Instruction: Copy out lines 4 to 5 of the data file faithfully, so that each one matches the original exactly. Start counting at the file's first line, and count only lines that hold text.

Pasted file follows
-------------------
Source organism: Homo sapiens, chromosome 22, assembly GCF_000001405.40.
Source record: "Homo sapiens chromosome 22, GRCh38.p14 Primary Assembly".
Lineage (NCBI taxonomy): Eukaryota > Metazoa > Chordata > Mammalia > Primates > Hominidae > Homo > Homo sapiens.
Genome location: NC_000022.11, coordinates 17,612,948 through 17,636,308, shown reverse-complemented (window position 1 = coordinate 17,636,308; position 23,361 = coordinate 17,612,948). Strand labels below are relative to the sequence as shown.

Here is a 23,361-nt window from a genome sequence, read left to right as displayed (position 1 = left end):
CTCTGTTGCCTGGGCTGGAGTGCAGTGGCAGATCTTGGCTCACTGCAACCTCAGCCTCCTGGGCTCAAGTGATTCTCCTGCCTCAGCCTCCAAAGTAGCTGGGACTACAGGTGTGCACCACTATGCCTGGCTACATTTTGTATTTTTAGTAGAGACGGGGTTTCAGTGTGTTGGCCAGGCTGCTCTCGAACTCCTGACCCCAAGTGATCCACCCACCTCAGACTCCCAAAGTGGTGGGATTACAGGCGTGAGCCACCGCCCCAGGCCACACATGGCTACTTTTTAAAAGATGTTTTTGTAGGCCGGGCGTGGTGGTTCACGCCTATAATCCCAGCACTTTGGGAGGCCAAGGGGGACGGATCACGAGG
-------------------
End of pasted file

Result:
Genome location: NC_000022.11, coordinates 17,612,948 through 17,636,308, shown reverse-complemented (window position 1 = coordinate 17,636,308; position 23,361 = coordinate 17,612,948). Strand labels below are relative to the sequence as shown.

Here is a 23,361-nt window from a genome sequence, read left to right as displayed (position 1 = left end):